Waxman urges VA to start work on West L.A. site for homeless vets
Under pressure from veterans' advocates, U.S. Rep. Henry A. Waxman (D-Beverly Hills) has urged the federal Department of Veterans Affairs to begin long-expected work on renovating a facility for homeless vets at the West Los Angeles VA campus.
The VA said late last year that construction on Building 209 was expected to begin in June 2012 and be completed in November 2013. However, the agency has not yet selected a construction contractor.
"There is deep frustration that the benchmarks and deadlines the VA has set for the project have expired and there is no fixed date for the start of the project," Waxman said Thursday in a letter to Eric K. Shinseki, secretary of Veterans Affairs.
Waxman noted that $20 million for renovating Building 209, a 1945 structure identified as historic, was included in legislation enacted a year ago.
"The contract has been advertised for bid twice and the deadline for bids has expired," he said. "There is no reason why your department should not award the contract this month."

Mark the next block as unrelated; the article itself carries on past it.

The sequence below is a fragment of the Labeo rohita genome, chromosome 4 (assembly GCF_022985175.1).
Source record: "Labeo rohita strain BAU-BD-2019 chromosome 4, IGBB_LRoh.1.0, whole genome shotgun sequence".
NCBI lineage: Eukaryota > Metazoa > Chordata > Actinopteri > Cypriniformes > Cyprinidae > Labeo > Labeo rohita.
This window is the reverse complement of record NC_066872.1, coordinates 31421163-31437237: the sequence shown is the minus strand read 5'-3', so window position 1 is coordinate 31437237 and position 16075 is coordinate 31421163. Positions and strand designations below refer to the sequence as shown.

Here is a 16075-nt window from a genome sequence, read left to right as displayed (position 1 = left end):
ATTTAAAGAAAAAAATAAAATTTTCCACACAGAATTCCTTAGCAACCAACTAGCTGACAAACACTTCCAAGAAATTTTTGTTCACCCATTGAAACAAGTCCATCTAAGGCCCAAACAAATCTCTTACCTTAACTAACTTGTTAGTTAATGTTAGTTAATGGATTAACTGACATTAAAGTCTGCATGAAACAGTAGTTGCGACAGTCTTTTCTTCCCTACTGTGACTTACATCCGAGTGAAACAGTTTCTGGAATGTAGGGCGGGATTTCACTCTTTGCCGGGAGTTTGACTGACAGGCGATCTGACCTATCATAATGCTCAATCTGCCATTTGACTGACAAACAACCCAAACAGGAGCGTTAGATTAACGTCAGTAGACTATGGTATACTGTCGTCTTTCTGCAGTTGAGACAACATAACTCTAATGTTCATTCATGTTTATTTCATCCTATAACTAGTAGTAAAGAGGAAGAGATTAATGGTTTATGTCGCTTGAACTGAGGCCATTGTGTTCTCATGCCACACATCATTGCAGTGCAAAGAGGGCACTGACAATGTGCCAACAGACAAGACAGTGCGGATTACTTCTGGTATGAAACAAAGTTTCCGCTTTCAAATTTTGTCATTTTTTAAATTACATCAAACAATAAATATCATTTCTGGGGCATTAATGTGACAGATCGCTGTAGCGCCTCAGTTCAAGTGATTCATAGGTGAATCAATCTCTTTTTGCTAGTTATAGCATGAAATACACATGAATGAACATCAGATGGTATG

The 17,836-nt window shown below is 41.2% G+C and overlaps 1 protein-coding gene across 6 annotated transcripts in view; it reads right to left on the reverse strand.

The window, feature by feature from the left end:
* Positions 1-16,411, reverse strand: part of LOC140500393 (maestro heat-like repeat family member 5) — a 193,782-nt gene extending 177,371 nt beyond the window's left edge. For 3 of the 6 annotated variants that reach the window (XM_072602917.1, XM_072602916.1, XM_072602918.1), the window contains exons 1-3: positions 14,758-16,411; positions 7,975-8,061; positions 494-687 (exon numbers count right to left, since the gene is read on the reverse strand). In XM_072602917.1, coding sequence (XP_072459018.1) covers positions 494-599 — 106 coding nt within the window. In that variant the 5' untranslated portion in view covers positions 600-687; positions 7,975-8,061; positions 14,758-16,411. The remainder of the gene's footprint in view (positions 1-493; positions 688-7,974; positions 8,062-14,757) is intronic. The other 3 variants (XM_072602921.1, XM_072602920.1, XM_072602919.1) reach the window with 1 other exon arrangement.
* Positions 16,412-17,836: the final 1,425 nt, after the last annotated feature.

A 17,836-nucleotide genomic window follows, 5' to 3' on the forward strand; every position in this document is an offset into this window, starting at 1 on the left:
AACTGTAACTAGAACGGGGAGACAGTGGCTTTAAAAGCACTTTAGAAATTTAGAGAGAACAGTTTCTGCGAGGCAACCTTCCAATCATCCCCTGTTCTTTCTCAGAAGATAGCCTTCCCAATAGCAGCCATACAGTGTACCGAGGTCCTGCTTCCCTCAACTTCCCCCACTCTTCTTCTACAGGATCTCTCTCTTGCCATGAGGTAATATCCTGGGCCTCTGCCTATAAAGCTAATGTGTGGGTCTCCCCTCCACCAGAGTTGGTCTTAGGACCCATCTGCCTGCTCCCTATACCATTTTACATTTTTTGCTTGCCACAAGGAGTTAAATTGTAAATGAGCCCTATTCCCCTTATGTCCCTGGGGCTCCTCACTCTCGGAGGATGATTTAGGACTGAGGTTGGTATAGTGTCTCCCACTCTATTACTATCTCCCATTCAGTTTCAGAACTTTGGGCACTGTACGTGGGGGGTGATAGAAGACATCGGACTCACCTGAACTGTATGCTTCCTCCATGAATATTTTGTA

The VA said in late August that it expected to select a construction contractor by early November. Groundbreaking has tentatively been set for January, with construction lasting a year to 18 months, VA spokesman Dave Bayard said in an email.
Based on the current design, Building 209 would include 55 apartments, of which 45 would be single rooms and 10 would be doubles, the VA said. The facility would house primarily veterans for whom VA doctors had recommended long-term therapy and support in a residential setting. The building would include a multipurpose room, a dedicated women's wing, offices, a training kitchen and a specialized bariatric unit for treating obese veterans.
Mental health care for homeless vets has been too long in coming, the American Civil Liberties Union of Southern California alleged in a class-action suit filed last year. Over many years, portions of the VA campus have been leased for rental car and bus storage, hotel laundry services and athletic fields for a private school.
The 400-acre campus was intended as a home for disabled veterans under the property's 1888 deed.ALSO:
Photo: The Veterans Administration facility in West Los Angeles. Credit: Luis Sinco / Los Angeles Times